Doctor of Philosophy (Ph.D.)
Degree Granting Department
Carl Herndl, Ph.D.
Caroline G. Druschke, Ph.D.
Ernst Peebles, Ph.D.
Marc Santos, Ph.D.
lay-expertise, marine policy, new materialism, ontology
This dissertation applies object-oriented rhetorics and posthuman philosophies to environmental policy deliberation in order to help bridge gaps between policy makers, scientists, and citizens. For environmental policy scholars the non-credentialed expertise of local, or indigenous stakeholders is valued as possessing technical, objective merit that can improve the development and implementation of environmental policies. However, the utilization of stakeholder expertise in environmental policy faces serious challenges in terms of finding common grounds for communication within complex techno-social systems, of overcoming deep cultural differences and perceptions, and grave ethical issues of access and power. This dissertation develops two case studies of marine fisheries policy debates using theories of material ontology to detail the process of how the expertise of ordinary citizens develops within the context of environmental policy and how that expertise might be better utilized.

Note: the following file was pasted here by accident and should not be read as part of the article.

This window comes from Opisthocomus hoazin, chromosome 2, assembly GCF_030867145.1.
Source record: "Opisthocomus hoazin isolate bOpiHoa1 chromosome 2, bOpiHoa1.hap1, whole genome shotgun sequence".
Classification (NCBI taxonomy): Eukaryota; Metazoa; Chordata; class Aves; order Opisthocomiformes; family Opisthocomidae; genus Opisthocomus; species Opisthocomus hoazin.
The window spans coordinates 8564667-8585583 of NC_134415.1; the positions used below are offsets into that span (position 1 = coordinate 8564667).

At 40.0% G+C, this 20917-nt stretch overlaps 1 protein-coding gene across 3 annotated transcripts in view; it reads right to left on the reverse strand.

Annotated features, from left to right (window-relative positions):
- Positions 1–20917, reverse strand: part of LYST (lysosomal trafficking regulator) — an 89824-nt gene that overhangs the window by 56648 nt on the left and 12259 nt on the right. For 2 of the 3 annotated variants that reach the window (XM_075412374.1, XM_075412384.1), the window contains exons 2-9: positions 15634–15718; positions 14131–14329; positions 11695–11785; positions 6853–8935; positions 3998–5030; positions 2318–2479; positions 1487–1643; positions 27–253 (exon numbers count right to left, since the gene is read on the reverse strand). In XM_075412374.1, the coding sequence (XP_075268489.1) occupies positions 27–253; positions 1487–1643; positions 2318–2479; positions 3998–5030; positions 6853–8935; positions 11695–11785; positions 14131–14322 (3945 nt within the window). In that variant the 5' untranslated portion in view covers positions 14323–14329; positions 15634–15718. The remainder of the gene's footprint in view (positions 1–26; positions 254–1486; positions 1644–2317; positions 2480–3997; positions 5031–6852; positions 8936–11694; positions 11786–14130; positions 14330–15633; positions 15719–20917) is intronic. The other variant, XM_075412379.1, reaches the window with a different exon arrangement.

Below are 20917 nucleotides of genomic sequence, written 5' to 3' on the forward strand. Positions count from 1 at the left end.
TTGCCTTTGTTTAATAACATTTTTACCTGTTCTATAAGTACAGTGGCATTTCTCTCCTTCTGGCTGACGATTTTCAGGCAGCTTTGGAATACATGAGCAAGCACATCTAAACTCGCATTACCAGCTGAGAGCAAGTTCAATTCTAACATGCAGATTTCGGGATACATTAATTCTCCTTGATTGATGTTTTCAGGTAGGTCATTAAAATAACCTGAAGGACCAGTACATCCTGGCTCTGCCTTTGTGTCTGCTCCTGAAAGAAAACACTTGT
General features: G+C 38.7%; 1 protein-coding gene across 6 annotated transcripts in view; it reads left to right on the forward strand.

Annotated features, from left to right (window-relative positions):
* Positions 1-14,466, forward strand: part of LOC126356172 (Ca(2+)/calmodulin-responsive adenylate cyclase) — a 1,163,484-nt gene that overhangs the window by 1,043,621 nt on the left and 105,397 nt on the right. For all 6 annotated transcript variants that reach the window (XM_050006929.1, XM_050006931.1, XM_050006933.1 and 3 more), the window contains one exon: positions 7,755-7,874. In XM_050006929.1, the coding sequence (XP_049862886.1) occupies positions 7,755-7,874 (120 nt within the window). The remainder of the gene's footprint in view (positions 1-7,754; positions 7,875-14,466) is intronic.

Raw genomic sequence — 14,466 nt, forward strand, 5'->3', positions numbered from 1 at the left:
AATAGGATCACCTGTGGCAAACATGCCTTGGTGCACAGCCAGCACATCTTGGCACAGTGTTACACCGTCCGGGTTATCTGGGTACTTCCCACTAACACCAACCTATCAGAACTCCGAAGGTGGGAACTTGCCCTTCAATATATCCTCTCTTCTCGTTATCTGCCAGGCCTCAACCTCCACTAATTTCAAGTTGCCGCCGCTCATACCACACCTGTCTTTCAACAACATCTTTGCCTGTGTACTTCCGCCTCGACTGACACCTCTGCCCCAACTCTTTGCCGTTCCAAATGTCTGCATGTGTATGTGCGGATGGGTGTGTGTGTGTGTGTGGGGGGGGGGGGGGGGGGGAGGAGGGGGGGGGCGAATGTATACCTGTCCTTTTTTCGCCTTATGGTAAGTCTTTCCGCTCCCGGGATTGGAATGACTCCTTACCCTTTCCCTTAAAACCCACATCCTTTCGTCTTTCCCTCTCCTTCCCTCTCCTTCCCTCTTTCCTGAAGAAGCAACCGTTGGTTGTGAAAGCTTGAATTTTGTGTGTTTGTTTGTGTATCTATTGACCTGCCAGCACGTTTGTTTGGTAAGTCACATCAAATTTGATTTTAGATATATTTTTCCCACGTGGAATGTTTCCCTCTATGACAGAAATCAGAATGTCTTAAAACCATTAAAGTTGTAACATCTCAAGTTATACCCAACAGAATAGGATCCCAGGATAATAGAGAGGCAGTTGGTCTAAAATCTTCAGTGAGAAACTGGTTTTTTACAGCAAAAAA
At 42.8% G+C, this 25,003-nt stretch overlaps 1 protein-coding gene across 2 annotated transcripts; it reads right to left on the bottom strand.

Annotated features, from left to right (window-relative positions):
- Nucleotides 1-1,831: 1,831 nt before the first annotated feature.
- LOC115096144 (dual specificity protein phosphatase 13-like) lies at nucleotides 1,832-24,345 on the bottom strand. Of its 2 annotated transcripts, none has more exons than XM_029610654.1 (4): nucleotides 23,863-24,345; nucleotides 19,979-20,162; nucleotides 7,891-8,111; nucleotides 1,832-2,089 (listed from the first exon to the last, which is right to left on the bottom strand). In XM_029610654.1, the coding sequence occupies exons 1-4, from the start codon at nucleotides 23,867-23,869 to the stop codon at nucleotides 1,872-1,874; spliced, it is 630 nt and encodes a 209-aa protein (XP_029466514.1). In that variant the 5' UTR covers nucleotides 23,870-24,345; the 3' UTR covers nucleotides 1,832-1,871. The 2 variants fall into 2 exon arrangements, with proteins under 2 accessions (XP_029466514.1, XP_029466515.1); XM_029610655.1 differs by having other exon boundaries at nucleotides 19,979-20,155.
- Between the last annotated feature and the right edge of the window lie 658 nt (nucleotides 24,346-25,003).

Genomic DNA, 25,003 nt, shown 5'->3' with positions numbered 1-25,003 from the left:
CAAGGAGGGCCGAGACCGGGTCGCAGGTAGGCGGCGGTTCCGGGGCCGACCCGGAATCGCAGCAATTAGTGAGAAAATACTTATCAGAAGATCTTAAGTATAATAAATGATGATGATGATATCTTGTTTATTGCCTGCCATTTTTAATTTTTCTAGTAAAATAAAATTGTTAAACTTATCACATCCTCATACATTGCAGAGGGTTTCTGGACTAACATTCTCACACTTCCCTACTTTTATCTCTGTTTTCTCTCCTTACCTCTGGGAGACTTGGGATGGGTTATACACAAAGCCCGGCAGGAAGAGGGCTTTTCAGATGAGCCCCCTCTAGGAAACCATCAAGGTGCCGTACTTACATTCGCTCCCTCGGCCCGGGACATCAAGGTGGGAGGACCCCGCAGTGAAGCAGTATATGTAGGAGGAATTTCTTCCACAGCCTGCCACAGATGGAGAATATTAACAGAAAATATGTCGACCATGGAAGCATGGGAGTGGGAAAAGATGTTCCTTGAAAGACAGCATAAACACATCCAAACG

By employing object-oriented rhetorical theories to trace material agency through the Snook and Gamefish’s (SGF) stakeholder integration programs in Florida’s Spotted Seatrout and Common Snook fishery debates, this dissertation argues that a material ontology of expertise offers a means of assessing the quality of lay-publics’ non-credentialed expertise. This dissertation suggests that an enriched since of what material objects are capable of rhetorically helps us develop tangible, actionable tools for environmental policy studies. By understanding expertise in terms of the accretion of material experiences, policy makers and scholars might more easily evaluate and utilize the expertise of environmental policy stakeholders
Scholar Commons Citation
Dixon, Zachary Parke, "Material Expertise: Applying Object-oriented Rhetoric in Marine Policy" (2016). Graduate Theses and Dissertations.